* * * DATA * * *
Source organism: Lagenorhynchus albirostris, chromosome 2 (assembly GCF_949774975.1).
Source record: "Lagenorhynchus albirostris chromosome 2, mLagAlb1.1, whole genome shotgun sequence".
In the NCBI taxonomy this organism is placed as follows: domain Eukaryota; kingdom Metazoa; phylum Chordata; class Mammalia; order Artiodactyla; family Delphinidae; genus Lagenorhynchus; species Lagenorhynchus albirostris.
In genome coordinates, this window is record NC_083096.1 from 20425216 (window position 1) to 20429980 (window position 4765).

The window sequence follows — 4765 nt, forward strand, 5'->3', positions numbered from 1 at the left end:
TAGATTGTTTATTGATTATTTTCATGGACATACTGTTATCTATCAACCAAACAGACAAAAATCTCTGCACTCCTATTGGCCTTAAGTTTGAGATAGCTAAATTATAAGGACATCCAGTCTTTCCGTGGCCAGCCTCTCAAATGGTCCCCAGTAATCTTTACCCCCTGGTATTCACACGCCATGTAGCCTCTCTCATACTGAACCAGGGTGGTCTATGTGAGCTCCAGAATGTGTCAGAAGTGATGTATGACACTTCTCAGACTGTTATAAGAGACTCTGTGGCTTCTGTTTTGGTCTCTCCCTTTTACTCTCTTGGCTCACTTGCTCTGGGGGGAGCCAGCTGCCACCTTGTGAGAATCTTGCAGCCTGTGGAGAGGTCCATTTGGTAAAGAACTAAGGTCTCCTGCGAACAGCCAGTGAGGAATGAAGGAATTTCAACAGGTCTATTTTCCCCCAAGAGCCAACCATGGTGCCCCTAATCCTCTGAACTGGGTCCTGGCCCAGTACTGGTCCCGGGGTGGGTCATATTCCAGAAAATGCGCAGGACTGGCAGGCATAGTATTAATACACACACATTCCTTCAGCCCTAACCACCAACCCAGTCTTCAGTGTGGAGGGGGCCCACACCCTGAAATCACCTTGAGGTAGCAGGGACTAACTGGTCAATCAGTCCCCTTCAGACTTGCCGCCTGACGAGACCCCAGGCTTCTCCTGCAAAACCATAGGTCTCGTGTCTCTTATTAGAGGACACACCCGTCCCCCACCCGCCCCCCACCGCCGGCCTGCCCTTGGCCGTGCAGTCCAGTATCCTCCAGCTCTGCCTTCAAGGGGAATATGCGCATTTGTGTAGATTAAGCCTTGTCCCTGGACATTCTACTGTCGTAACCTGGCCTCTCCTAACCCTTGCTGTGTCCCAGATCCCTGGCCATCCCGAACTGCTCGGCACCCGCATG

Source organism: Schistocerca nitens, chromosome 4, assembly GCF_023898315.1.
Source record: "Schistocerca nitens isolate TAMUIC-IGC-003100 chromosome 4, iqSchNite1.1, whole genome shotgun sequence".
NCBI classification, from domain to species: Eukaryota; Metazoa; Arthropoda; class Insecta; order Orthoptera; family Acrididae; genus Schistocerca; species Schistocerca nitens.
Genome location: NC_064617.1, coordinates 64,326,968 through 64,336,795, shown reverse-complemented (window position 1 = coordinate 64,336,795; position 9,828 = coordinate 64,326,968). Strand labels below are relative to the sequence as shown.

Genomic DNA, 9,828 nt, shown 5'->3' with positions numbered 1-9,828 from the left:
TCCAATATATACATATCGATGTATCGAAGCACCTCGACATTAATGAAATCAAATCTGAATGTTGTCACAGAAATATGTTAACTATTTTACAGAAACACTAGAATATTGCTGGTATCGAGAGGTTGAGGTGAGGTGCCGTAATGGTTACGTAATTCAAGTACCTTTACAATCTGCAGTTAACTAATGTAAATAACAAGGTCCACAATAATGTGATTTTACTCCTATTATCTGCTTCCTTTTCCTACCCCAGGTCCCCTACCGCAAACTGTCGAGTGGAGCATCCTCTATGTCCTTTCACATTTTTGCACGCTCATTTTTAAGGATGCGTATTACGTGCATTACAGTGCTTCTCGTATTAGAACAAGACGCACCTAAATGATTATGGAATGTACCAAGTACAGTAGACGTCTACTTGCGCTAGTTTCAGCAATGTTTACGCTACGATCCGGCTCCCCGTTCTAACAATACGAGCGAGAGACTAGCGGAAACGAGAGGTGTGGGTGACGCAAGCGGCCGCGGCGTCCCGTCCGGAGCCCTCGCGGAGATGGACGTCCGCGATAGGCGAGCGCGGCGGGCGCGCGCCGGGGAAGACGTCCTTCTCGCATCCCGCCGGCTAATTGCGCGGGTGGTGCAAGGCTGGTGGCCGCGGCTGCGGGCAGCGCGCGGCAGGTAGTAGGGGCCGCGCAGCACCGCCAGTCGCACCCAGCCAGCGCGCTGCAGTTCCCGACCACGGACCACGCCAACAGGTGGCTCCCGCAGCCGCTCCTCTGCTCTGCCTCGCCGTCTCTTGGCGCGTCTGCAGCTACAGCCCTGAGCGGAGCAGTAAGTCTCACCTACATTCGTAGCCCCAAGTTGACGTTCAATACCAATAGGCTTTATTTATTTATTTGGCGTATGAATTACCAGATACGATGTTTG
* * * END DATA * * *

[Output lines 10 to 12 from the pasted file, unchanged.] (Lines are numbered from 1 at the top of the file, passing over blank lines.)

Genome location: NC_064617.1, coordinates 64,326,968 through 64,336,795, shown reverse-complemented (window position 1 = coordinate 64,336,795; position 9,828 = coordinate 64,326,968). Strand labels below are relative to the sequence as shown.

Genomic DNA, 9,828 nt, shown 5'->3' with positions numbered 1-9,828 from the left:
TCCAATATATACATATCGATGTATCGAAGCACCTCGACATTAATGAAATCAAATCTGAATGTTGTCACAGAAATATGTTAACTATTTTACAGAAACACTAGAATATTGCTGGTATCGAGAGGTTGAGGTGAGGTGCCGTAATGGTTACGTAATTCAAGTACCTTTACAATCTGCAGTTAACTAATGTAAATAACAAGGTCCACAATAATGTGATTTTACTCCTATTATCTGCTTCCTTTTCCTACCCCAGGTCCCCTACCGCAAACTGTCGAGTGGAGCATCCTCTATGTCCTTTCACATTTTTGCACGCTCATTTTTAAGGATGCGTATTACGTGCATTACAGTGCTTCTCGTATTAGAACAAGACGCACCTAAATGATTATGGAATGTACCAAGTACAGTAGACGTCTACTTGCGCTAGTTTCAGCAATGTTTACGCTACGATCCGGCTCCCCGTTCTAACAATACGAGCGAGAGACTAGCGGAAACGAGAGGTGTGGGTGACGCAAGCGGCCGCGGCGTCCCGTCCGGAGCCCTCGCGGAGATGGACGTCCGCGATAGGCGAGCGCGGCGGGCGCGCGCCGGGGAAGACGTCCTTCTCGCATCCCGCCGGCTAATTGCGCGGGTGGTGCAAGGCTGGTGGCCGCGGCTGCGGGCAGCGCGCGGCAGGTAGTAGGGGCCGCGCAGCACCGCCAGTCGCACCCAGCCAGCGCGCTGCAGTTCCCGACCACGGACCACGCCAACAGGTGGCTCCCGCAGCCGCTCCTCTGCTCTGCCTCGCCGTCTCTTGGCGCGTCTGCAGCTACAGCCCTGAGCGGAGCAGTAAGTCTCACCTACATTCGTAGCCCCAAGTTGACGTTCAATACCAATAGGCTTTATTTATTTATTTGGCGTATGAATTACCAGATACGATGTTTG